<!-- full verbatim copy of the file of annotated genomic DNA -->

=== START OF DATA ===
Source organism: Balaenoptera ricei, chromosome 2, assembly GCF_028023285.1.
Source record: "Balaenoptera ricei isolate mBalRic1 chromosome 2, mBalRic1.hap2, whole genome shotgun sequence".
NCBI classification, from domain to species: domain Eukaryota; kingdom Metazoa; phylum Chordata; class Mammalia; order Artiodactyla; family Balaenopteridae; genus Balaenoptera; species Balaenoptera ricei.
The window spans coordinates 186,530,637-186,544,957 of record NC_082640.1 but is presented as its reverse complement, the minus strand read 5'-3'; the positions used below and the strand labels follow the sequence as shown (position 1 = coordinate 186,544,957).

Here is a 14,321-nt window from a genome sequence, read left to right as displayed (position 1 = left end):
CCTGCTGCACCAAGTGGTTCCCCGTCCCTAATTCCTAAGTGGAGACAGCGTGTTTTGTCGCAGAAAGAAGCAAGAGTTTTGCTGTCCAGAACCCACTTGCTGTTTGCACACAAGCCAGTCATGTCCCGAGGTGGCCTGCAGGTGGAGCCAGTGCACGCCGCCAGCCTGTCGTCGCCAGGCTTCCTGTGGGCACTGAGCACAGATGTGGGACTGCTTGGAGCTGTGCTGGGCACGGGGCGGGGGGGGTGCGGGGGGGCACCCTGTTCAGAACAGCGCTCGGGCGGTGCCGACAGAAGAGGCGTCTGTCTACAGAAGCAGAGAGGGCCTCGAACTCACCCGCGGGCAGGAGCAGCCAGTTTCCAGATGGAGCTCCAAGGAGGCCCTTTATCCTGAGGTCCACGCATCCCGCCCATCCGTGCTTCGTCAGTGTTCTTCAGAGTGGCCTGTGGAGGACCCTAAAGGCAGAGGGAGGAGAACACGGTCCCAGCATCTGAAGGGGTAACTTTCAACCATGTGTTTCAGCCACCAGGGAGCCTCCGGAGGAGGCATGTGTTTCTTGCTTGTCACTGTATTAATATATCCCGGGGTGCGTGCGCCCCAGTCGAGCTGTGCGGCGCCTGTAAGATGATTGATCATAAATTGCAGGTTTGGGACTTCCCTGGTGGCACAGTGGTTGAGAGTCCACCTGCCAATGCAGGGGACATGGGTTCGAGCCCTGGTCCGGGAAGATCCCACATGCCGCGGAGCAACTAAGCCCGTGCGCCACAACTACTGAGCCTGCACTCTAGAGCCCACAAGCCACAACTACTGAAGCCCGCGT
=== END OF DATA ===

Source organism: Balaenoptera ricei, chromosome 2, assembly GCF_028023285.1.
Source record: "Balaenoptera ricei isolate mBalRic1 chromosome 2, mBalRic1.hap2, whole genome shotgun sequence".
NCBI classification, from domain to species: domain Eukaryota; kingdom Metazoa; phylum Chordata; class Mammalia; order Artiodactyla; family Balaenopteridae; genus Balaenoptera; species Balaenoptera ricei.
The window spans coordinates 186,530,637-186,544,957 of record NC_082640.1 but is presented as its reverse complement, the minus strand read 5'-3'; the positions used below and the strand labels follow the sequence as shown (position 1 = coordinate 186,544,957).

Here is a 14,321-nt window from a genome sequence, read left to right as displayed (position 1 = left end):
CCTGCTGCACCAAGTGGTTCCCCGTCCCTAATTCCTAAGTGGAGACAGCGTGTTTTGTCGCAGAAAGAAGCAAGAGTTTTGCTGTCCAGAACCCACTTGCTGTTTGCACACAAGCCAGTCATGTCCCGAGGTGGCCTGCAGGTGGAGCCAGTGCACGCCGCCAGCCTGTCGTCGCCAGGCTTCCTGTGGGCACTGAGCACAGATGTGGGACTGCTTGGAGCTGTGCTGGGCACGGGGCGGGGGGGGTGCGGGGGGGCACCCTGTTCAGAACAGCGCTCGGGCGGTGCCGACAGAAGAGGCGTCTGTCTACAGAAGCAGAGAGGGCCTCGAACTCACCCGCGGGCAGGAGCAGCCAGTTTCCAGATGGAGCTCCAAGGAGGCCCTTTATCCTGAGGTCCACGCATCCCGCCCATCCGTGCTTCGTCAGTGTTCTTCAGAGTGGCCTGTGGAGGACCCTAAAGGCAGAGGGAGGAGAACACGGTCCCAGCATCTGAAGGGGTAACTTTCAACCATGTGTTTCAGCCACCAGGGAGCCTCCGGAGGAGGCATGTGTTTCTTGCTTGTCACTGTATTAATATATCCCGGGGTGCGTGCGCCCCAGTCGAGCTGTGCGGCGCCTGTAAGATGATTGATCATAAATTGCAGGTTTGGGACTTCCCTGGTGGCACAGTGGTTGAGAGTCCACCTGCCAATGCAGGGGACATGGGTTCGAGCCCTGGTCCGGGAAGATCCCACATGCCGCGGAGCAACTAAGCCCGTGCGCCACAACTACTGAGCCTGCACTCTAGAGCCCACAAGCCACAACTACTGAAGCCCGCGT